Clean Waters, Bright Futures

In celebration of World Oceans Day 2017, The Caribbean Maritime Institute – School of Advanced Skills (CMI-SAS) and The Development Foresight Institute (DFI) hosted a youth forum entitled “Clean Waters, Bright Futures” on June 8, 2017 at the CMI-SAS office located at 72-76 Harbour Street, Kingston. The forum focused on educating the youth about their role in the prevention of plastic pollution and ran from 9AM – 11:30 AM. It was attended by students in the CMI-SAS’s Occupational Associate Degree Programme as well as students from the Clan Carty and Kingston High Schools.

The event was organized and chaired by Akera Franklyn, Research Assistant at the Caribbean Maritime Institute – School of Advanced Skills and Project Associate at the Development Foresight Institute, who engaged the participants in discussing why they deemed the ocean as being important, and their role in preserving the nation’s waterways from the home to the wider society. Additionally, they were given information sheets which sought to solidify the oceans importance in our lives.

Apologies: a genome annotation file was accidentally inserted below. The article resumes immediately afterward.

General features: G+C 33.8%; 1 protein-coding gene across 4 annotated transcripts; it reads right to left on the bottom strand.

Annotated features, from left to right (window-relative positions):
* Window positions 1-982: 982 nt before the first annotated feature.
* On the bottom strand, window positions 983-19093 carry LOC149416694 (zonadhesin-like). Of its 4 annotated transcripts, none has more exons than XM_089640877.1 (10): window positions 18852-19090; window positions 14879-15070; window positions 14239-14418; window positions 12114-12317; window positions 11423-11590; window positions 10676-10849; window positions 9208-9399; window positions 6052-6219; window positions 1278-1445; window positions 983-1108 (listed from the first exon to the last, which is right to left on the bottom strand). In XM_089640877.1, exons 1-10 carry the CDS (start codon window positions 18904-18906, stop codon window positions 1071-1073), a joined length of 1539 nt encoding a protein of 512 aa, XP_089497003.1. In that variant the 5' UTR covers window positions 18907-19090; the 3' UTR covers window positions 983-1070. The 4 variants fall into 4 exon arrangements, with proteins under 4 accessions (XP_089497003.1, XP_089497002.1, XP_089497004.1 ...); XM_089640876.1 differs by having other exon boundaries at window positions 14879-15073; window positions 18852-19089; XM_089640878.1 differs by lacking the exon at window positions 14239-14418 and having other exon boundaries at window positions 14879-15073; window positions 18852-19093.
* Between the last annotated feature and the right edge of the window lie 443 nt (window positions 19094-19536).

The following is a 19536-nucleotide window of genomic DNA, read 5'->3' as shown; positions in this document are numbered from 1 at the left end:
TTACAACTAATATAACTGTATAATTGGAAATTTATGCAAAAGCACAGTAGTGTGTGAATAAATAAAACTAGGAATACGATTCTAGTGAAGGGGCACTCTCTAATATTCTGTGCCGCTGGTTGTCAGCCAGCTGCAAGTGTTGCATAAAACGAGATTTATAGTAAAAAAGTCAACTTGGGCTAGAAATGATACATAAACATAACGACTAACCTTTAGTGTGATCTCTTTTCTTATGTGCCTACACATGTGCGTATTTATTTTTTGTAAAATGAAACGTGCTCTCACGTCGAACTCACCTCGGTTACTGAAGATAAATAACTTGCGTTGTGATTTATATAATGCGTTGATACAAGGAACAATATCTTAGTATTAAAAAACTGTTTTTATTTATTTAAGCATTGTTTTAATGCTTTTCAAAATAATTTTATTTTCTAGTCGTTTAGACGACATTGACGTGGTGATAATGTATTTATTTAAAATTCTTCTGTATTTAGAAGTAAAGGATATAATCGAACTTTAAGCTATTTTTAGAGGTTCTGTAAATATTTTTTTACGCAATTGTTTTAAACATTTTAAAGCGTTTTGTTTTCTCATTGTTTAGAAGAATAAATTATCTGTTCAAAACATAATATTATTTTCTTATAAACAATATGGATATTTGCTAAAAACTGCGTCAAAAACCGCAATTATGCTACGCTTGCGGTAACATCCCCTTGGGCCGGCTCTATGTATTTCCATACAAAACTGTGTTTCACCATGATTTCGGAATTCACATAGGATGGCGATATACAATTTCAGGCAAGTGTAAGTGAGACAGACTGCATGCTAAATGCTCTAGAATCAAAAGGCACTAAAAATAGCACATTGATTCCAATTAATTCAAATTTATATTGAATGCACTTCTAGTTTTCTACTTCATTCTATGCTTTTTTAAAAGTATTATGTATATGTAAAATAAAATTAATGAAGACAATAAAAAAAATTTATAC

The participants were then educated by Ms. Felicia Wong, Project Coordinator at the Jamaica Environmental Trust (JET) on the topic “Our Solid Waste Problem” which provided statistical data about the state of the Jamaican environment as it relates to solid waste issues mainly caused by plastic pollution.

She also spoke to them about joining the Nuh Dutty Up Jamaica campaign and debunked 7 Garbage Myths which are:

  1. You can throw garbage anywhere because a goat will eat it.
  2. Littering creates jobs.
  3. I am entitled to a bin.
  4. The government must pick up my personal garbage.
  5. My one plastic bottle cannot be a problem.
  6. Reduce waste? Say what?
  7. All garbage is the same.

The forum was a success and all participants were charged with playing their part in reducing plastic pollution by doing three things:  reducing waste, reusing waste and separating garbage in order to either recycle them or to create compost. Ultimately, the participants agree that clean waters do help to secure bright futures.




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